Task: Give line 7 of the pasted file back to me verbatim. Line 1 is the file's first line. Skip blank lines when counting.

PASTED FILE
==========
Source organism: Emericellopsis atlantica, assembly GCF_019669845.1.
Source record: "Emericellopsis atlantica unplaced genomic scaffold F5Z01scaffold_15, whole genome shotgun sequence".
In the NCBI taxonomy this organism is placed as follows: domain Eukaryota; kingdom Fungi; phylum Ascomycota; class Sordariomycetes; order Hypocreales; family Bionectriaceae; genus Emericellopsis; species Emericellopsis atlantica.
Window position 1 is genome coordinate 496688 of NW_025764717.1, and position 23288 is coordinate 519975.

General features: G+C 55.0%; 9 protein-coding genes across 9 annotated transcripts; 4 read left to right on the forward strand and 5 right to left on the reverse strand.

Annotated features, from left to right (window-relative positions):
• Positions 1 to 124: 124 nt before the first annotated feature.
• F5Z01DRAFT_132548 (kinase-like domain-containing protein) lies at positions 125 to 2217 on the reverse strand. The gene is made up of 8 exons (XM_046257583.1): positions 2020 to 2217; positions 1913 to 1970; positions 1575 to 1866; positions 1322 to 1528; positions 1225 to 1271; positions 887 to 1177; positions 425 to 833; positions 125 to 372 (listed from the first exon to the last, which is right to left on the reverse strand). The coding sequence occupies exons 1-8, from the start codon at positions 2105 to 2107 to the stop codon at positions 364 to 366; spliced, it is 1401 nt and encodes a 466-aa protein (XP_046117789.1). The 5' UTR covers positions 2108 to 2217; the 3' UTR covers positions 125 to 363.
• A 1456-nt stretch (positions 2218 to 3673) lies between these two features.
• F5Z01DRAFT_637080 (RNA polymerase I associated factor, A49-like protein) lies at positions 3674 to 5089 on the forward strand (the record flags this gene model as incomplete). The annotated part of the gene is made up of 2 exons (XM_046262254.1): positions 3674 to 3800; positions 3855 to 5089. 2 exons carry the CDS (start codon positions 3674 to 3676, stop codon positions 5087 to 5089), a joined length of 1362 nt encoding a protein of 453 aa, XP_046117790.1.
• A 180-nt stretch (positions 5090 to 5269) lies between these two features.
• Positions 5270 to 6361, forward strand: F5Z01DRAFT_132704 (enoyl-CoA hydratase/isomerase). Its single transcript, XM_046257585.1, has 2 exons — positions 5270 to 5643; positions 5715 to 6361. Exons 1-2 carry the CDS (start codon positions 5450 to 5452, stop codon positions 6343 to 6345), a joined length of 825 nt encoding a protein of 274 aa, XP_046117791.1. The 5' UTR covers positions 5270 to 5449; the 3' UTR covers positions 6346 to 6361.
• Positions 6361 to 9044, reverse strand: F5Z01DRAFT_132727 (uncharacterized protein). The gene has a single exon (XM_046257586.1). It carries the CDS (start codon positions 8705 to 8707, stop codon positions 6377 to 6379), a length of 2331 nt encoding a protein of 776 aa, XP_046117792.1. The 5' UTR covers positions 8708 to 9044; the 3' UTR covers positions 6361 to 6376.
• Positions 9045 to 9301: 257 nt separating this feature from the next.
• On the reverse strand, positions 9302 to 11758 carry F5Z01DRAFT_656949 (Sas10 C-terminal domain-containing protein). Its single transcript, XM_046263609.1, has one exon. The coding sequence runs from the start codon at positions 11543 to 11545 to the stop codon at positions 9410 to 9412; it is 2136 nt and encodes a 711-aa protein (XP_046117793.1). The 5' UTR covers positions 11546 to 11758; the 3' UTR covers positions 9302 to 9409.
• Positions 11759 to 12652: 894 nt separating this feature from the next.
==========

• Positions 1 to 124: 124 nt before the first annotated feature.